By By Catherine Lowrey, Public Affairs Officer, U.S. Army Reserve Soldier, Department of the Army Civilian, Mother and Grandmother
| Sept. 26, 2017
Catherine Lowrey, acting Public Affairs Officer, U.S. Army Corps of Engineers’ Transatlantic Afghanistan District snaps a self-portrait in Bagram, Afghanistan 2017. (Photo by Catherine Lowrey)
U.S. Army Reserve Staff Sgt. Catherine Lowrey with her grandson after a Battle Assembly weekend in Wisconsin in 2016. (Photo courtesy of Savannah Dixon) (Photo by Catherine Lowrey)
Catherine Lowrey, Combined Joint Interagency Task Force 435 Deputy Director, Public Affairs snaps a self-portrait during a photo mission, Camp Phoenix, Afghanistan, 2013. (Photo by Catherine Lowrey)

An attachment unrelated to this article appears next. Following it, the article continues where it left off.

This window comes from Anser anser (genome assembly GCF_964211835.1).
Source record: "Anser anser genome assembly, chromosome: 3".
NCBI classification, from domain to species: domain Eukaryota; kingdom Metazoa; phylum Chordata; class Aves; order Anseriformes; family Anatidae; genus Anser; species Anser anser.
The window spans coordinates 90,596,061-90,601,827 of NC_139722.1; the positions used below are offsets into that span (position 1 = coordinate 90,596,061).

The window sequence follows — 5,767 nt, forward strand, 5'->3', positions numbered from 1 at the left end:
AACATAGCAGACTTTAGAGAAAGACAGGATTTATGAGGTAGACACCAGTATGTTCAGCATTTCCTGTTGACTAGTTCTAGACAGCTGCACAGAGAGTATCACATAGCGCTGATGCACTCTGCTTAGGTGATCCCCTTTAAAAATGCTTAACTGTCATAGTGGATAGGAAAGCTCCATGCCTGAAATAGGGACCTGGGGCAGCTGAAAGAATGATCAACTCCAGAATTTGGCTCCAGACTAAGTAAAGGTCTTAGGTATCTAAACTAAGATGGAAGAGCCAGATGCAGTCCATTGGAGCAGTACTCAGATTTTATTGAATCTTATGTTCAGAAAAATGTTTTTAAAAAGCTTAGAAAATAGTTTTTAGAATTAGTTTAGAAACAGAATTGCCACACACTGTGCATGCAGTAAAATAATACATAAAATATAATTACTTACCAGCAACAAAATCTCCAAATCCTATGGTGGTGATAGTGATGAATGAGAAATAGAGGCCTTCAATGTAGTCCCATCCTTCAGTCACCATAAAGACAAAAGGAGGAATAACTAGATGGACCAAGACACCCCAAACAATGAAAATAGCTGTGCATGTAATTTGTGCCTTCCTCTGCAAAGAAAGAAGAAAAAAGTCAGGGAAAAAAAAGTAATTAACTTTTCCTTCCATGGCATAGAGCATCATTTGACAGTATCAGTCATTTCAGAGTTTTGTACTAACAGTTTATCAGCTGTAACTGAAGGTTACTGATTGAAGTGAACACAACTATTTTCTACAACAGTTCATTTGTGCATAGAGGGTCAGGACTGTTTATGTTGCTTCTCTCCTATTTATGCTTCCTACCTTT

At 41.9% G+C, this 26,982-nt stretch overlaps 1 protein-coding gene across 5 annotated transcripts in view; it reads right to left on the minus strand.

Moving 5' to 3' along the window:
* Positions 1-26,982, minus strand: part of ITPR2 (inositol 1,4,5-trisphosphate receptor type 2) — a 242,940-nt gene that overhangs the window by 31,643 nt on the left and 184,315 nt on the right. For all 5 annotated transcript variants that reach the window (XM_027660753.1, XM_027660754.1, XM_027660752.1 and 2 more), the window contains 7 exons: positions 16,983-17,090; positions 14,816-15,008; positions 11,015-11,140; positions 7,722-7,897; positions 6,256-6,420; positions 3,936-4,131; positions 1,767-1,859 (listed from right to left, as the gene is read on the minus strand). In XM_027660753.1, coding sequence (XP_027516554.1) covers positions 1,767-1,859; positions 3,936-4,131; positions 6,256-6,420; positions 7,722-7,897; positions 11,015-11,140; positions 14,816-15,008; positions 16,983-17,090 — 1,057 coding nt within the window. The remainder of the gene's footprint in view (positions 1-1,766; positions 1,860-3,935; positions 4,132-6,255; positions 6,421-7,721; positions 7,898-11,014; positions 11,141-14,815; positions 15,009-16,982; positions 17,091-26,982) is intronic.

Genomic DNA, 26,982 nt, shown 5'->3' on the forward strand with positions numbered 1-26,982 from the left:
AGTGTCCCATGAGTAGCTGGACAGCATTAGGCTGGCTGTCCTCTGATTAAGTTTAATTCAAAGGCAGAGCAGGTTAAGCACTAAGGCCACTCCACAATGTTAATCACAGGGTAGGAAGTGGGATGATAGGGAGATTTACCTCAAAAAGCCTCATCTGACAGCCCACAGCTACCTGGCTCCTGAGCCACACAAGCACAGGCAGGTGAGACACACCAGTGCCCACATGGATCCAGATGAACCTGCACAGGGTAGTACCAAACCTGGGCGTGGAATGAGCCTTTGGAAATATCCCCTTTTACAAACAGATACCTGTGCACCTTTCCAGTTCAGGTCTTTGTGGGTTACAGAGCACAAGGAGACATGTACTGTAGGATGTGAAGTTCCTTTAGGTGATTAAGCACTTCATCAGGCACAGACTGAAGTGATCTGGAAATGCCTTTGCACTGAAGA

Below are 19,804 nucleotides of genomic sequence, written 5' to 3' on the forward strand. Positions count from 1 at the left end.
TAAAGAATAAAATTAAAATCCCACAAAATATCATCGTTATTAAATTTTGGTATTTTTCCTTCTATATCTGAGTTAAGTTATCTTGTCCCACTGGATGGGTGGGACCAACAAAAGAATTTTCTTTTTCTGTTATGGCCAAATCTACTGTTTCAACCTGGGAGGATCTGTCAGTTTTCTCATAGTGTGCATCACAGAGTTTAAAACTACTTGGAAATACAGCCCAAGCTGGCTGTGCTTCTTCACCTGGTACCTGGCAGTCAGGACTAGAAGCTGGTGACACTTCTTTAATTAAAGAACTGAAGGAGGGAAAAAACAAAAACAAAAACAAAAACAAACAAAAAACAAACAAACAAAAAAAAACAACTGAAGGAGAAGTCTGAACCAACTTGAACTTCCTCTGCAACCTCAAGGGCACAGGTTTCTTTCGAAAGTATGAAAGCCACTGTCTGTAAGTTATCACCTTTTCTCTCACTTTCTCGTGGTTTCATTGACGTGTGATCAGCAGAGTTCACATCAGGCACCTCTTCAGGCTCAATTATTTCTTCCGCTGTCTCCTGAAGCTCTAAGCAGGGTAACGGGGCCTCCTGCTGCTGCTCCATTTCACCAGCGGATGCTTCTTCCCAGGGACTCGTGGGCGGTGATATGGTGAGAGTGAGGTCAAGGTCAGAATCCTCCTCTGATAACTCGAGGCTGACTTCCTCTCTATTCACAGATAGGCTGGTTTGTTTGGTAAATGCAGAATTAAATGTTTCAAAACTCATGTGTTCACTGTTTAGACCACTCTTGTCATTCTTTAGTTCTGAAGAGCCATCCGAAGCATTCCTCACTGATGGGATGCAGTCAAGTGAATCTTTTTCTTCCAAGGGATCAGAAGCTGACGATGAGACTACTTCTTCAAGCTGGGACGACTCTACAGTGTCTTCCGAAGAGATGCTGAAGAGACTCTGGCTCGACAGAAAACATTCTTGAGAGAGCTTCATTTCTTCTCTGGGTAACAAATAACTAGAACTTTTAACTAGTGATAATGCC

U.S. Army Reserve Spc. Catherine Lowrey videotaping aerial footage from a Bell UH-1 Iroquois, Huey, over Baghdad, Iraq in 2010. (Photo courtesy of Jackie Spinner) (Photo by Catherine Lowrey)
BAGRAM, Afghanistan -- I recently had the opportunity to serve as acting Public Affairs Officer, U.S. Army Corps of Engineers’ Transatlantic Afghanistan District for a month in Bagram, Afghanistan. Having only a short time to learn who they are, what they do, why it’s important, and who needs to know, I wondered what I could accomplish in a few weeks that would matter, much less make a difference.
I am Catherine Lowrey, government civilian and Chief Public Affairs Officer for the 88th Regional Support Command. I am Staff Sgt. Lowrey for the 88th RSC Headquarters and Headquarters Company. I am also Mrs. Lowrey, Mom and Nana. Occasionally, I am just Cat. I wear a lot of hats.